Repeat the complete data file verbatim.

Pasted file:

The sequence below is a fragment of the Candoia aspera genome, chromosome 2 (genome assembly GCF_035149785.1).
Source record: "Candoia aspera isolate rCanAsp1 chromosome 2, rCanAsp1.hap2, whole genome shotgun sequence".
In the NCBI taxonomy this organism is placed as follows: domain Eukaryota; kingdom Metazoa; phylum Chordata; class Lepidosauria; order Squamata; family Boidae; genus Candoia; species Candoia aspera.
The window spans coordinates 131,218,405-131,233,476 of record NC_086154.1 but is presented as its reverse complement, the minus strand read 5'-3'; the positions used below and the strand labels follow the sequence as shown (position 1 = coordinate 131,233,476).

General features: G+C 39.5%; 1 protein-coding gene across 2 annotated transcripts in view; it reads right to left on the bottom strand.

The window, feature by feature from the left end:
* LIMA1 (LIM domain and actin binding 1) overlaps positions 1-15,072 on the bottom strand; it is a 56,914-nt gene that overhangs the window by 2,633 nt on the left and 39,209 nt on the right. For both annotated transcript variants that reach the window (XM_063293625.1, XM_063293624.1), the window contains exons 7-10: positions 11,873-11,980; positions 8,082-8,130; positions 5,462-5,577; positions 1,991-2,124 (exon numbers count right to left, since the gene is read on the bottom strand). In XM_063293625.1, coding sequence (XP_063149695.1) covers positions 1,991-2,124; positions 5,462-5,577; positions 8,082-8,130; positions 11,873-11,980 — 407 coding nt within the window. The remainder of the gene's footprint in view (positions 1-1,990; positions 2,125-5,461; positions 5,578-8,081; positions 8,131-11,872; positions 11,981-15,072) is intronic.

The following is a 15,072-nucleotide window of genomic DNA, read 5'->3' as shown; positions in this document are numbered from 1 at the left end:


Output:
The sequence below is a fragment of the Candoia aspera genome, chromosome 2 (genome assembly GCF_035149785.1).
Source record: "Candoia aspera isolate rCanAsp1 chromosome 2, rCanAsp1.hap2, whole genome shotgun sequence".
In the NCBI taxonomy this organism is placed as follows: domain Eukaryota; kingdom Metazoa; phylum Chordata; class Lepidosauria; order Squamata; family Boidae; genus Candoia; species Candoia aspera.
The window spans coordinates 131,218,405-131,233,476 of record NC_086154.1 but is presented as its reverse complement, the minus strand read 5'-3'; the positions used below and the strand labels follow the sequence as shown (position 1 = coordinate 131,233,476).

General features: G+C 39.5%; 1 protein-coding gene across 2 annotated transcripts in view; it reads right to left on the bottom strand.

The window, feature by feature from the left end:
* LIMA1 (LIM domain and actin binding 1) overlaps positions 1-15,072 on the bottom strand; it is a 56,914-nt gene that overhangs the window by 2,633 nt on the left and 39,209 nt on the right. For both annotated transcript variants that reach the window (XM_063293625.1, XM_063293624.1), the window contains exons 7-10: positions 11,873-11,980; positions 8,082-8,130; positions 5,462-5,577; positions 1,991-2,124 (exon numbers count right to left, since the gene is read on the bottom strand). In XM_063293625.1, coding sequence (XP_063149695.1) covers positions 1,991-2,124; positions 5,462-5,577; positions 8,082-8,130; positions 11,873-11,980 — 407 coding nt within the window. The remainder of the gene's footprint in view (positions 1-1,990; positions 2,125-5,461; positions 5,578-8,081; positions 8,131-11,872; positions 11,981-15,072) is intronic.

The following is a 15,072-nucleotide window of genomic DNA, read 5'->3' as shown; positions in this document are numbered from 1 at the left end: